1122LivestockInsurancedbsr.cfm Malatya Haber Livestock insurance can protect against price losses
Home News Livestock Crops Markets Hay, Range & Pasture Home & Family Classifieds Resources This Week's Journal
Commerical Hay Equipment For The Farm
Agro-Culture Liquid Fertilizer

New Video's 03/13/2014
Cattlemen's Video Center

Farm Survey

Journal Getaways

Reader Comment:
by jJane

"Thanks for sharing this story!"....Read the story...
Join other discussions.

Livestock insurance can protect against price losses

While crop insurance has been popular for a long time, producers have largely overlooked similar safety nets for livestock. But that may be changing, a University of Missouri Extension agriculture economist says.

Two forms of livestock insurance have been available for a number of years through the U.S. Department of Agriculture’s Risk Management Agency, said Ray Massey at the recent 2013 Missouri Swine Institute in Columbia.

Livestock Risk Protection guards producers against a drop in livestock prices. Livestock Gross Margin insurance protects producers from losses of gross margin, from either falling livestock prices or rising feed costs.

“It is a price protection. It has nothing to do with yield,” Massey said. “When you talk about crop insurance, we frequently assume that it is insuring yield. But when you go with livestock insurance you are really buying price protection on your livestock.”

Massey says these types of insurance would not pay producers for a disease outbreak or high death rate. Rather, they lock in a price for the livestock and, in the case of LGM, a price for the feed.

With feed prices highly variable right now, LGM might be a good way for producers to reduce that variability, Massey said.

Producers also can lock in livestock prices through the futures market, but that requires a contract for a large number of animals. One advantage of LGM and LRP is they offer price protection similar to what producers would get from futures contracts, but for any number of animals they want.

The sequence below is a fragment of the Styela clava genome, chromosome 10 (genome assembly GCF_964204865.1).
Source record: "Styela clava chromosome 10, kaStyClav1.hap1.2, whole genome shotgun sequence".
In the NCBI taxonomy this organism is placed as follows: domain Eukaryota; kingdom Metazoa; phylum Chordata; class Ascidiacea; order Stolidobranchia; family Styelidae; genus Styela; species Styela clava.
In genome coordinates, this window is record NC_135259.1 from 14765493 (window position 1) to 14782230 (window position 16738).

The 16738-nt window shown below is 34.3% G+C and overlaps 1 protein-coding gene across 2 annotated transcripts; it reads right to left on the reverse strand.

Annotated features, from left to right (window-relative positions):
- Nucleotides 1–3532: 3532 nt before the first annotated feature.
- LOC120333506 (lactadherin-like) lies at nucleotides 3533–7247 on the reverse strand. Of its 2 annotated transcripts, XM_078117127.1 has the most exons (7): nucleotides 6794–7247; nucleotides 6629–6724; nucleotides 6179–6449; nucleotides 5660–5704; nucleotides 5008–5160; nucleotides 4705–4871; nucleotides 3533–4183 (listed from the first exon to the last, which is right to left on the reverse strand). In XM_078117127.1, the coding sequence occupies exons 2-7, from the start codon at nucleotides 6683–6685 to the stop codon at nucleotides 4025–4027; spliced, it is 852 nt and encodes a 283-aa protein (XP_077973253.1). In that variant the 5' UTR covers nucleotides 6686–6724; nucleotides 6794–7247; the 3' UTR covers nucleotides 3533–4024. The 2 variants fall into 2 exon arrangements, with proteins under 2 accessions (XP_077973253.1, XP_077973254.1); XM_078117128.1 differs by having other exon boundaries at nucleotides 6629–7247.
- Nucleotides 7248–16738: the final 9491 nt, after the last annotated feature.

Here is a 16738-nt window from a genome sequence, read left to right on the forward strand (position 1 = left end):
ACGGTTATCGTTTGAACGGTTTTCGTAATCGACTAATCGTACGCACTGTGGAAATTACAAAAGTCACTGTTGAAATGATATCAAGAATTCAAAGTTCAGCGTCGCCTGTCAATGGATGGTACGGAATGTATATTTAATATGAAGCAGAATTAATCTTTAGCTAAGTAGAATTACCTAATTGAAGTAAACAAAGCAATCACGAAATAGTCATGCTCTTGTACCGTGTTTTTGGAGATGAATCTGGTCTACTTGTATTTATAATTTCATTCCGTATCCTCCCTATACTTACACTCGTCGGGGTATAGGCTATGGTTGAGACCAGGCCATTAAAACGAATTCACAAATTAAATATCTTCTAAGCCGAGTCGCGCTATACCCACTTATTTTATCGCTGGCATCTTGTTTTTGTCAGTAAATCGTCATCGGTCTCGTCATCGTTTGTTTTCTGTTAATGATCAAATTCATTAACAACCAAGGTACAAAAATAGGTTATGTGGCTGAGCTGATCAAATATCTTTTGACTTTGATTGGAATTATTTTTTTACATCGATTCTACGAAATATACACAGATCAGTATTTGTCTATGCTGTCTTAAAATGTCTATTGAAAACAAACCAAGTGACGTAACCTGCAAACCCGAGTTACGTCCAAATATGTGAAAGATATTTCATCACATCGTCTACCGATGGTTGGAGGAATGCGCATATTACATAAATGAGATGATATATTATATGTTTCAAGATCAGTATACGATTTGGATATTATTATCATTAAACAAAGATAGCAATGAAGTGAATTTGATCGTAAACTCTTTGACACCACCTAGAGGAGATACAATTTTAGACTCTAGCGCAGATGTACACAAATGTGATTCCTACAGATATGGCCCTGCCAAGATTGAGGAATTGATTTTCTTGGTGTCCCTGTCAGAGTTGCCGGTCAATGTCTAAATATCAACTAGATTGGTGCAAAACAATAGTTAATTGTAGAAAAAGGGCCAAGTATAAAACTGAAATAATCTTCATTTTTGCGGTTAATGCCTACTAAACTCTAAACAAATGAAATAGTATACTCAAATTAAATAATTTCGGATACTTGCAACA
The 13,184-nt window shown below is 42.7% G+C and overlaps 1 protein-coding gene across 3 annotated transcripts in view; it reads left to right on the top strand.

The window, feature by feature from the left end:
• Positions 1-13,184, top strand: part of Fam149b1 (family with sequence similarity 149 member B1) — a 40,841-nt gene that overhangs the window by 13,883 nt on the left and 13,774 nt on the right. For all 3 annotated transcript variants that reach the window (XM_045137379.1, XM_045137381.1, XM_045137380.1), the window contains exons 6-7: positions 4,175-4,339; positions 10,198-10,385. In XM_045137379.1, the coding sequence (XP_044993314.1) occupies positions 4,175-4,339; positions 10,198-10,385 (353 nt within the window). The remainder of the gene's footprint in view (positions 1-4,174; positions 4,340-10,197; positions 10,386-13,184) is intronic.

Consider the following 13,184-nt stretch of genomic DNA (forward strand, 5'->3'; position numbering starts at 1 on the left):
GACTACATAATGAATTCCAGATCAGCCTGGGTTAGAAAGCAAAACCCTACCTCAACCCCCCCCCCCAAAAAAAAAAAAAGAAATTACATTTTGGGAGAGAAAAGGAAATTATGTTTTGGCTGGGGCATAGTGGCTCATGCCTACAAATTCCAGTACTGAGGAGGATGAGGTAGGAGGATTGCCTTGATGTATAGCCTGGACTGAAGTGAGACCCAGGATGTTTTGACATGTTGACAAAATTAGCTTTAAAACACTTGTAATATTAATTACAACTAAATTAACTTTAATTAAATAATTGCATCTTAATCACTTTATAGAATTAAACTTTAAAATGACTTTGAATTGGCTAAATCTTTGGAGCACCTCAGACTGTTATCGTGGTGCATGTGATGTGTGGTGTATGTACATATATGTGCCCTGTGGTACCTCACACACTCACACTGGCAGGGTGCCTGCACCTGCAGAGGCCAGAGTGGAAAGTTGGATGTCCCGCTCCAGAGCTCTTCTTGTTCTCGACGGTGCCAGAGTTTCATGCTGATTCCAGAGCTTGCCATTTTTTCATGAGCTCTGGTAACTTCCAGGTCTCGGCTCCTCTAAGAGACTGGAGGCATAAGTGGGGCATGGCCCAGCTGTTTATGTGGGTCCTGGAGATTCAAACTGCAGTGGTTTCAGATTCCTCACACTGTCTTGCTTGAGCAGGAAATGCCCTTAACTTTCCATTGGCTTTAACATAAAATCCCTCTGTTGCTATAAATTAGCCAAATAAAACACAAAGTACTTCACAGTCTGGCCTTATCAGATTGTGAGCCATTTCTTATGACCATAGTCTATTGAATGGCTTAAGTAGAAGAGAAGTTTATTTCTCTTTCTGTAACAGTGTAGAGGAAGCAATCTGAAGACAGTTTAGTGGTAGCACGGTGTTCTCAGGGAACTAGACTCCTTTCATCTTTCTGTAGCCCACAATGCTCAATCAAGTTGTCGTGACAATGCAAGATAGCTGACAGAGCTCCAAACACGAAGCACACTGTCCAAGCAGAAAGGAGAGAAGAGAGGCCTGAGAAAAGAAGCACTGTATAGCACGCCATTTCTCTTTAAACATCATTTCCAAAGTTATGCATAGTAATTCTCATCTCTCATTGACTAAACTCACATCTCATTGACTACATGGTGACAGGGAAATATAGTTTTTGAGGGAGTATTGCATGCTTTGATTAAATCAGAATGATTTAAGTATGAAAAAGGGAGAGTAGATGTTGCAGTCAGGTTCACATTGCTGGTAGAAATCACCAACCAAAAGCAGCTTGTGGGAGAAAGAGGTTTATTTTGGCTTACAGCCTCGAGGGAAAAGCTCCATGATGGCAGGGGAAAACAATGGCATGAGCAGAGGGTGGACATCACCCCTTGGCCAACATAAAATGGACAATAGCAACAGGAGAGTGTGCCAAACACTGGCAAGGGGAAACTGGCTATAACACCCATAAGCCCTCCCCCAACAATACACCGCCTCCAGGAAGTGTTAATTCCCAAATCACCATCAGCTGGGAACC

Another advantage of these programs, Massey says, is that they are federally subsidized, which makes them less expensive than other forms of insurance.

Massey notes that livestock insurance is based on the national market price, not the actual price producers receive.

“That is really critical to understand,” he said. “Your price may be above or below what the national market was on the Chicago Board of Trade, but your cost of production or revenue is not what the insurance policy is going to use. They will calculate with the national market price from the Chicago Board of Trade reports.”

For more information on livestock insurance, visit www.rma.usda.gov/livestock.

Date: 12/02/2013

Web hpj.com

Copyright 1995-2014.  High Plains Publishers, Inc.  All rights reserved.  Any republishing of these pages, including electronic reproduction of the editorial archives or classified advertising, is strictly prohibited. If you have questions or comments you can reach us at
High Plains Journal 1500 E. Wyatt Earp Blvd., P.O. Box 760, Dodge City, KS 67801 or call 1-800-452-7171. Email: webmaster@hpj.com


Archives Search

NCBA Convention

United Sorghum Checkoff Program

Inside Futures

Editorial Archives

Browse Archives